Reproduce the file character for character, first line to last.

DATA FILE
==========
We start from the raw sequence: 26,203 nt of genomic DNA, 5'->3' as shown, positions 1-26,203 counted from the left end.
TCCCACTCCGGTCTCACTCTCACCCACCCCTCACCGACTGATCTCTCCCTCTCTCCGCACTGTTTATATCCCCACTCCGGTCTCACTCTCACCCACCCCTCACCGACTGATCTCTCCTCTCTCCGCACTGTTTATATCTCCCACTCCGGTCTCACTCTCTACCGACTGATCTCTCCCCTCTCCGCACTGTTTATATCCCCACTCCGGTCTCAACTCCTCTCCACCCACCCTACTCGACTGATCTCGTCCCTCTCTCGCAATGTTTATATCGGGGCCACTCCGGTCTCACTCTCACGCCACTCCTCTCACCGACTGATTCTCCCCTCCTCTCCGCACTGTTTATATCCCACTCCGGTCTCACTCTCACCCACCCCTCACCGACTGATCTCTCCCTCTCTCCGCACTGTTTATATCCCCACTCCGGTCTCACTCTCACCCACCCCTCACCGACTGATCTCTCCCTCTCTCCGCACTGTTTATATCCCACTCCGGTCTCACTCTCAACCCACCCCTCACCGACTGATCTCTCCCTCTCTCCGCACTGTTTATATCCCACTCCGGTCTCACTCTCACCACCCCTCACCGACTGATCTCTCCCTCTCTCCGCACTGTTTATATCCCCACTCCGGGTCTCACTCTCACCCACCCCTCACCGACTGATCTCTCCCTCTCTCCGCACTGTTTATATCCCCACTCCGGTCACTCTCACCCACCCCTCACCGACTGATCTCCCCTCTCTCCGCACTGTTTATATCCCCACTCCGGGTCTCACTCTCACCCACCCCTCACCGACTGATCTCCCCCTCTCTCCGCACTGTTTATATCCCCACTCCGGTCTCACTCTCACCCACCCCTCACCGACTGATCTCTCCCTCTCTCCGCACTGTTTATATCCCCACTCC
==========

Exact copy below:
We start from the raw sequence: 26,203 nt of genomic DNA, 5'->3' as shown, positions 1-26,203 counted from the left end.
TCCCACTCCGGTCTCACTCTCACCCACCCCTCACCGACTGATCTCTCCCTCTCTCCGCACTGTTTATATCCCCACTCCGGTCTCACTCTCACCCACCCCTCACCGACTGATCTCTCCTCTCTCCGCACTGTTTATATCTCCCACTCCGGTCTCACTCTCTACCGACTGATCTCTCCCCTCTCCGCACTGTTTATATCCCCACTCCGGTCTCAACTCCTCTCCACCCACCCTACTCGACTGATCTCGTCCCTCTCTCGCAATGTTTATATCGGGGCCACTCCGGTCTCACTCTCACGCCACTCCTCTCACCGACTGATTCTCCCCTCCTCTCCGCACTGTTTATATCCCACTCCGGTCTCACTCTCACCCACCCCTCACCGACTGATCTCTCCCTCTCTCCGCACTGTTTATATCCCCACTCCGGTCTCACTCTCACCCACCCCTCACCGACTGATCTCTCCCTCTCTCCGCACTGTTTATATCCCACTCCGGTCTCACTCTCAACCCACCCCTCACCGACTGATCTCTCCCTCTCTCCGCACTGTTTATATCCCACTCCGGTCTCACTCTCACCACCCCTCACCGACTGATCTCTCCCTCTCTCCGCACTGTTTATATCCCCACTCCGGGTCTCACTCTCACCCACCCCTCACCGACTGATCTCTCCCTCTCTCCGCACTGTTTATATCCCCACTCCGGTCACTCTCACCCACCCCTCACCGACTGATCTCCCCTCTCTCCGCACTGTTTATATCCCCACTCCGGGTCTCACTCTCACCCACCCCTCACCGACTGATCTCCCCCTCTCTCCGCACTGTTTATATCCCCACTCCGGTCTCACTCTCACCCACCCCTCACCGACTGATCTCTCCCTCTCTCCGCACTGTTTATATCCCCACTCC